Make a home.
Help make a community.
Be loyal to what you have made.
Put the interest of your community first.
Love your neighbors – not the ones you pick, but the ones you have.
Love this miraculous world that we did not make, that is a gift to us.
As far as you are able make your lives dependent upon your local place, neighborhood, and household which thrives by care and generosity and is independent of the industrial economy which thrives by damage.
Find work, if you can, that does no damage.
Enjoy your work, work well.
A Commencement Address by Wendell Barry
I’ve read this quote at any number of men’s retreats and I always see many heads nodding in approval, but then we return home and the fast lane world we understand immediately how difficult it is to live that life Barry has created in his own community.
My wife and I know most of the neighbors that surround our home and say hello when we pass on the street and even have dinner occasionally with certain neighbors and yet at an essential level our neighborhood doesn’t feel like a real community.
As I child I had a good sense of what a neighborhood community felt like. My grandmother knew and communicated almost daily with her neighbors. All the neighbor children played in the street in front of her house. If someone got sick or there was a death in a family everyone chipped in with food and support. Most families had gardens and shared the harvest. The mothers and grandmothers canned fruits and vegetables together. Those women had gone through the depression and World War II and they knew how to work together for their collective support. Although I’m sure those neighborhoods still exist in small towns and within larger cities I am still saddened that I personally know of no one who lives in that world today.
For me real communities include men, women, and children of all ages and the communities that feel most whole also include racial, ethnic, political, financial and religious diversity. I always feel uncomfortable when I hear people using the word community in reference to their smartphone and Facebook friends.
Many men and women I work with say they want community especially if they have children. We instinctively know that it does take a village to raise healthy well-rounded kids. The problem is, we have a very hard time pulling that off in a world that is constantly separating us. I’m sure you have seen couples and groups at restaurants all on their cell phones texting someone miles or states apart.
I love the thought that I can stay connected to my children and grandchildren by Skype or Facetime but that doesn’t compare to being with them in person.
For many years my wife and I belonged to a community of people who celebrated the major transition times of year together. We came together for weekends closest to the changing of the seasons: summer and winter solstice, Halloween, early February (in former times called Candlemas), May day, and early August (first harvest.) We gathered with twenty or thirty others and created our own celebrations on the spot with singing, dancing, simple rituals and sharing meals. That community survived for over a decade until the rotating leadership got older and pressures of our other interests separated us.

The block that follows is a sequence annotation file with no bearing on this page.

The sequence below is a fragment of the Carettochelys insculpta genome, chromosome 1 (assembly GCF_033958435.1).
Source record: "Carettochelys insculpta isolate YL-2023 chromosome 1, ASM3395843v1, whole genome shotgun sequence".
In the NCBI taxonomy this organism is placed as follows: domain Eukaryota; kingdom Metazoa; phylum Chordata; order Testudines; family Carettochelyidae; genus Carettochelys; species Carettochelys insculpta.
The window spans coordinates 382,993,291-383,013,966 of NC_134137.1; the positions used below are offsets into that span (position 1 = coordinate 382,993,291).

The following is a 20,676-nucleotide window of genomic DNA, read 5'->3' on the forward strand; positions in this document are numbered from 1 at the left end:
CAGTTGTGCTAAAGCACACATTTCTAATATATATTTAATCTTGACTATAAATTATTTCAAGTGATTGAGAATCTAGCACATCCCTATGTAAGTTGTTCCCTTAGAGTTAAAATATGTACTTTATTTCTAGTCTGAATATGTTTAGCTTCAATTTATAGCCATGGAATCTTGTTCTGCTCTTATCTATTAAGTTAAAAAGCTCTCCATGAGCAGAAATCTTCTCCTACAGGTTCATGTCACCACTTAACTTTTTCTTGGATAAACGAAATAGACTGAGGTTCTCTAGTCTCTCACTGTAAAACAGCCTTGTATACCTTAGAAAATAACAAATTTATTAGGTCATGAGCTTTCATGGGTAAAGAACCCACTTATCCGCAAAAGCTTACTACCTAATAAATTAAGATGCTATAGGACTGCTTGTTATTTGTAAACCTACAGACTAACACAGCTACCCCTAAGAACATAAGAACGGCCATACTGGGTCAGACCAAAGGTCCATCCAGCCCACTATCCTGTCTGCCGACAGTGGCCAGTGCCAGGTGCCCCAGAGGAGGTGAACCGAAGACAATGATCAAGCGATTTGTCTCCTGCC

Fortunately that may be changing. The millennial generation seems to me to be more interested in returning to real community. Many new neighborhoods in our city are being built with homes closer together, with common open space, and meeting halls.
Other experiments in community development are happening in many cities and suburbs around community gardens and markets. Farm to table events connect food producers intimately with producers. CSA’s (community supported agriculture) are popping up as young people see connecting with the land as an opportunity. Some inner city neighborhoods are increasing community spirit through gardens and coops.
Our neighborhood now has a lively community webpage where neighbors can ask for repair and services resources, announce local events, ask for help, and offer free items to pick up. We have agreed to keep the site free of partisan political announcements and philosophical debates and its working well.
Two dear friends, Bill Kauth and Zoe Alowan, have created an experiment in extended family and community. They have made a commitment to a small number of friends whom they share their lives with on a daily basis. Check out their story. http://www.weneedeachother.net/
As one of my favorite teachers, Zalman Schachter, says, “If you want to get it together, you must do it….together.”
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If you nodded in agreement when you read Wendell Barry’s commencement address, I invite you take the risk and reach out to a neighbor or friends that live within bicycle range.
Invite a neighbor for tea, coffee, or a meal.
Co-sponsor a block party with food, music, and games.
Create a neighborhood website to share resources and connection options.
Plant a garden in your yard and invite others to tend it with you.
Create a monthly multi-family dinner rotation.
Start a neighborhood dialogue group.
Let me know of other ideas you have come up with to build community.